Table 3 Comparison of different diagnostic modalities in Crohn’s disease.
Combination of two methods showed a higher yield, but no significant differences were reported between each two examinations
Small bowel follow-through
1Extra information between brackets is specific for Established Crohn’s disease. PE: Push enteroscopy; CE: Capsule endoscopy; SB: Small bowel; NNT: Number needed to treat; DBE: Double balloon enteroscopy; RCT: Randomized controlled trial.
In patients with suspected CD, Girelli et al found that, presuming a pre-test probability of CD of 50%, a positive CE was capable to raise the post-test probability up to 85% and if the CE was negative, it was capable to lower the probability to only 5%. In patients with established CD, the use of small bowel CE in monitoring therapy response is still a controversial issue. Many reports found that the clinical and biological response to treatment is not correlated with mucosal healing, which is monitored on CE, so it has not proven useful in this respect.
Caution should be taken when evaluating CEs positive for small bowel lesions. Because of the potential of CE to detect early lesions, CD-induced lesions are often non-specific and can be confused with NSAID-induced lesions. Both CD and NSAID-induced small bowel injury show endoscopically similar lesions and because of the inability of CE to take biopsies, the differential diagnosis remains inconclusive. Pathognomonic however for NSAID-induced lesions are the concentric diaphragmatic strictures in the ileum seen on endoscopy, which can lead to small bowel obstruction. According to Doherty et al the problem of false positive capsules also overestimates the incremental yield of CE compared to other modalities, necessitating a diagnostic golden standard to overcome the problem of premature CD diagnoses. Currently, there are two scores available to assess and monitor mucosal disease activity on CE. The CE CD Activity Index (CECDAI or Niv score) and the Lewis score are only recently developed and still have to prove their usefulness in standardizing the diagnosis of CD on CE before being widely accepted in clinical practice as an objective tool of mucosal inflammation measurement[127,128]. Although the yield of CE has been questioned by these diagnostic problems, CE still remains a valuable tool in the diagnosis of CD: a recent study by Hall et al found a very high negative predictive value in the long term despite the questioned yield in patients with suspected CD, which makes it capable of safely ruling out suspected CD.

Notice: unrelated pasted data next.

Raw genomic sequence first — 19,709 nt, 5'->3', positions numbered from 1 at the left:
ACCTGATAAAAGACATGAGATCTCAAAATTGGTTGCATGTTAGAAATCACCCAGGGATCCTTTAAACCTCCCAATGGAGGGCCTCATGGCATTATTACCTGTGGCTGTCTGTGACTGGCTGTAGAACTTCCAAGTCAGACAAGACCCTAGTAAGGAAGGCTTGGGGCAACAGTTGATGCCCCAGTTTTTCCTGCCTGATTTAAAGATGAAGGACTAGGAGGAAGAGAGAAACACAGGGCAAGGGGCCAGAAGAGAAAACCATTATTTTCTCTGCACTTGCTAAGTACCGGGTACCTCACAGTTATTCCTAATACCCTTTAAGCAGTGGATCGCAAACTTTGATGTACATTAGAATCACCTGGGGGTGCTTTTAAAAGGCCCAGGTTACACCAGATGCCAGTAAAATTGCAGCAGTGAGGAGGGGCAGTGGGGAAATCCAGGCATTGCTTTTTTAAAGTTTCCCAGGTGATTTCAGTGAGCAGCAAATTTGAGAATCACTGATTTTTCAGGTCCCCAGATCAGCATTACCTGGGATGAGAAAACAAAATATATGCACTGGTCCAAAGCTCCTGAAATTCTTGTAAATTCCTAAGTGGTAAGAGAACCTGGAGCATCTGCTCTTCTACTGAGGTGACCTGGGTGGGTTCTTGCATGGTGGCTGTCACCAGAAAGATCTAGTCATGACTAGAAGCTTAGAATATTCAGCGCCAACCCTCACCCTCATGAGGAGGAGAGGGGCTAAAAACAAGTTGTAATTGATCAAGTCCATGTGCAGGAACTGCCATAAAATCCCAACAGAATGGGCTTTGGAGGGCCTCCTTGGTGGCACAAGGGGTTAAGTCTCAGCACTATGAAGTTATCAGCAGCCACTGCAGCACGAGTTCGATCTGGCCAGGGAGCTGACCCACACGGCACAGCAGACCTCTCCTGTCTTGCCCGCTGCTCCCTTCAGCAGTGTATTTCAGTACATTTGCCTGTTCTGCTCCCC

As mentioned before, capsule retention is especially feared in patients with CD because of possible strictures and stenosis. The reported 2.6% by Sharaf et al has made small bowel imaging a standard exam previous to the CE procedure. MR is a useful tool to asses patency of the small bowel. Another possibility is the use of the previously discussed Pillcam PC (Given Imaging, Yoqneam, Israel), which indicates patency if the capsule is excreted intact or the scan has lost the RFID tag signal 30 h after ingestion, so the CE procedure can be done to evaluate the mucosal surface of the small bowel.
Cost analyses for CE in CD have been made and showed that colonoscopy with ileoscopy followed by a CT enterography was the most cost-effective choice among the different diagnostic options in patients suspected of CD. Moreover, CE was proven to be not cost-effective as third diagnostic option, because of the high false positive rate, the diagnostic yield and the low pre-test probability of CD. Sharaf et al confirmed these findings and concluded that CE is not a valuable option in patients with suspected CD. However, Leighton et al found that CE did play a significant role in early diagnostics of CD, because it did not necessitate repeated procedures, physician visits and hospital stays, so direct costs could be reduced. Further investigation on this matter is needed.